A new day and even more news regarding the recent Sony hack. According to this post, Sony is using unconventional methods to fight back at data thieves looking to obtain data that was stolen during the breach. From the post:
As reported by Re/Code, according to two people with knowledge of the matter, the company is using hundreds of computers in Asia to initiate denial of service attacks on websites where Sony’s stolen information is available for download.
Amazon Web Services data centers in Tokyo and Singapore are being used to support the counter-attack, according to one of the sources.
Stolen credit card data due to breaches of merchants such as Home Depot is getting to the point that it is commonplace. Many have no idea what actually happens with the stolen credit card data. This article examines what the bad guys do with this data. From the article:
Whether it’s a RAM scraper or an “older” threat like a physical skimmer placed directly on a POS machine used to swipe a credit or debit card, phishing attack or simply storing customers’ card information insecurely, the result is the same: credit card data for millions of people winds up in the hands of criminals eager to sell it for profit. How does that process unfold? And how can you – or people you know – get sucked into it?
More fallout from the recent hack against Sony. According to this post, not only were unreleased movies stolen and released on the Internet, but contact details and aliases for celebrities has also been released. From the post:
Those affected include Brad Pitt, Julia Roberts, Tom Hanks, Daniel Craig, Natalie Portman, Tobey Maguire and Sarah Michelle Gellar.
Besides the doxed aliases, the new leaks also include the email addresses and phone numbers of cast, crew and other staff on several film productions.
While this is not security related, it is still interesting. According to this post, Facebook has enabled a new search feature that allows users to search for keywords in past posts. From the post:
On Monday, it announced the new Graph Search, which, it tells us, will enable the reliving of “the most important memories of your life”.
The new Facebook search is being introduced this week in the US, in English, on iPhone and on the desktop version of Facebook.
There has been a lot of news stories over the last week about the recent attack against Sony Pictures but according to this article, the attack was an ‘unparalleled crime’. From the article:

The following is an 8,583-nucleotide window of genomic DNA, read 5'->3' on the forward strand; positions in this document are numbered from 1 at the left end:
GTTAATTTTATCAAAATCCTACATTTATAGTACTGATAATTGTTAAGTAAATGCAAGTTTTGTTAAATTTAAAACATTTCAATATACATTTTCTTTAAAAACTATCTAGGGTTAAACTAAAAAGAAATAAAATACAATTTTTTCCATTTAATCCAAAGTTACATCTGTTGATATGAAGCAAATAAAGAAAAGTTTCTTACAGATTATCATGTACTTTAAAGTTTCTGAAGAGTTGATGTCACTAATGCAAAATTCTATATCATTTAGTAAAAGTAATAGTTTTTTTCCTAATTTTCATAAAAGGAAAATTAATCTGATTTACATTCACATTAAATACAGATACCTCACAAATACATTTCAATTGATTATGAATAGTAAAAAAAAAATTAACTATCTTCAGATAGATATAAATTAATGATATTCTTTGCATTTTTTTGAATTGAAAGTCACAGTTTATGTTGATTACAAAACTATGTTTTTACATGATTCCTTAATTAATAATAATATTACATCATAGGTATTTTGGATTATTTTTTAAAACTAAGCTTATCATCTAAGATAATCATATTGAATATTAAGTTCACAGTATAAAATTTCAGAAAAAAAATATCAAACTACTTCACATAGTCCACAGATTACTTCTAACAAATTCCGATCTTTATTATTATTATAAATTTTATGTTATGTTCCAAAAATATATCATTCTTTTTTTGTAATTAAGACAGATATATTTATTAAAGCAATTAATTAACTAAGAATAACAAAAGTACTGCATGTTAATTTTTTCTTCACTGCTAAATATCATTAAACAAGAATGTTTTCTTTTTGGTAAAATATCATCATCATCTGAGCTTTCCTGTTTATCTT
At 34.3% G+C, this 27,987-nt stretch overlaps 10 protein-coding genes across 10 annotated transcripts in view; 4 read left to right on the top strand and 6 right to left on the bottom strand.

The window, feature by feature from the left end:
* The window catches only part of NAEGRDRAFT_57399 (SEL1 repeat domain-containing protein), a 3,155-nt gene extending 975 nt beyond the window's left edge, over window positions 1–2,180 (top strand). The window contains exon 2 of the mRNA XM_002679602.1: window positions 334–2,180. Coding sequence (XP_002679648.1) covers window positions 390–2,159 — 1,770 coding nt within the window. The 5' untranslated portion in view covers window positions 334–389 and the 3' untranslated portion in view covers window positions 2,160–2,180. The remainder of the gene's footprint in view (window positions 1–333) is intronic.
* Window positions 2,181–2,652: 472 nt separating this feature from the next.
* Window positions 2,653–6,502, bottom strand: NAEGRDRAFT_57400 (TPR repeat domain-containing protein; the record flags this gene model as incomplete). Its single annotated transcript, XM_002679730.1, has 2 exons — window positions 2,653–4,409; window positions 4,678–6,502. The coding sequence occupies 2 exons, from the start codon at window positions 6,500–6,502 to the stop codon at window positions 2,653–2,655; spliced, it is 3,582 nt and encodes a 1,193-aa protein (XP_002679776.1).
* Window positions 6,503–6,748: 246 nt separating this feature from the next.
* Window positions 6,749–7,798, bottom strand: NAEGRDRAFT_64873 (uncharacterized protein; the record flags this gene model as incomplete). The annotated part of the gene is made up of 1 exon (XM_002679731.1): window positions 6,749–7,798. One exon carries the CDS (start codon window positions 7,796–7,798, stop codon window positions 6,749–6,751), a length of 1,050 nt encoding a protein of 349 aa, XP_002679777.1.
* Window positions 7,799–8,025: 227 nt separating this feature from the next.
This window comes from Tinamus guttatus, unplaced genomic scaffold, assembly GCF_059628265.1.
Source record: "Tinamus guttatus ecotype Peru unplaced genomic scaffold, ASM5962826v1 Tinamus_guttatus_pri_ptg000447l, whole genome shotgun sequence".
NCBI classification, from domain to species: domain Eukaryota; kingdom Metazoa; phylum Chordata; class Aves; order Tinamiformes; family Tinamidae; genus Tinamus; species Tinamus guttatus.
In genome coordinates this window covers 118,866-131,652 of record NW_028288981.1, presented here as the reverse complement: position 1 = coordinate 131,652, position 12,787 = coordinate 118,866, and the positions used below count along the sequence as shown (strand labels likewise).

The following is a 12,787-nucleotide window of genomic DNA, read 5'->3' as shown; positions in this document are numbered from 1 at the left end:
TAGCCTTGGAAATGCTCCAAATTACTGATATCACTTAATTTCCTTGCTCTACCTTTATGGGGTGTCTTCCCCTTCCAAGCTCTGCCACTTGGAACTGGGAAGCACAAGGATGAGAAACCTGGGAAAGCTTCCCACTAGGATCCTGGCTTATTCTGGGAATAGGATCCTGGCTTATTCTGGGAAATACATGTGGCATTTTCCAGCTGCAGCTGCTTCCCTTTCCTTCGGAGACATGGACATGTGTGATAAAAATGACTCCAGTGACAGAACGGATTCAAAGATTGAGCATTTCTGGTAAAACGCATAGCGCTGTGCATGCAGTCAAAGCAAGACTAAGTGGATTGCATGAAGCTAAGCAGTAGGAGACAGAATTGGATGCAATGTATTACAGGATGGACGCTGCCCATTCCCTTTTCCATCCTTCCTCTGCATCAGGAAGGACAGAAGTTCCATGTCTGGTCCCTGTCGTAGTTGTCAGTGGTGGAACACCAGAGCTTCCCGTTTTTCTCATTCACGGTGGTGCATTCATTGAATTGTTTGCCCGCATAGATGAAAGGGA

The cyber-attack knocked much of Sony Pictures’ network offline, resulted in the theft and distribution online of five movies about to be released to cinemas worldwide as well as the exposure of vital records including celebrity data and over 47,000 social security numbers.
According to this post, a recently uncovered flaw in PayPal left over 150 million accounts open to hijacking. Fortunately, a security researcher reported it to PayPal and the issue was corrected. From the post:
…the “critical vulnerability” meant an attacker could hijack any PayPal user account and have their way with it, including but not limited to the ability to:
– Add/remove/confirm email address
– Add fully privileged users to a business account
– Change security questions
– Change billing/shipping address
– Change payment methods
– Change user settings (notifications/mobile settings)
This article offers tips for staying safe online which is especially important with the holiday season ramping up. Attempts to scam individuals out of their financial data always seems to increase this time of year. From the article:
According to the Breach Level Index, over 2,360,000,000 records have been lost to security breaches since 2013, including credit card records, consumer data and sensitive corporate information. The most heavily hit industries are the retail, technology and financial sectors — US retailer Target, the US Postal Service and JP Morgan this year to name but a few.
This article discusses a part of the Internet called “The Dark Web” that most people don’t even know exists. The Dark Web is not indexed by search engines and is considered by some to be a haven for criminal enterprises. From the article:
The majority of Dark Web sites use the anonymity software Tor, though a smaller number also use a similar tool called I2P. Both of those systems encrypt web traffic in layers and bounce it through randomly-chosen computers around the world, each of which removes a single layer of encryption before passing the data on to its next hop in the network. In theory, that prevents any spy—even one who controls one of those computers in the encrypted chain—from matching the traffic’s origin with its destination.
The holiday season is upon us which means the bad guys will be looking at new and creative ways to steal your data. This brief article examines 5 security tips you can use for safe online holiday shopping. This list is worth sharing with friends who might not be very security savvy.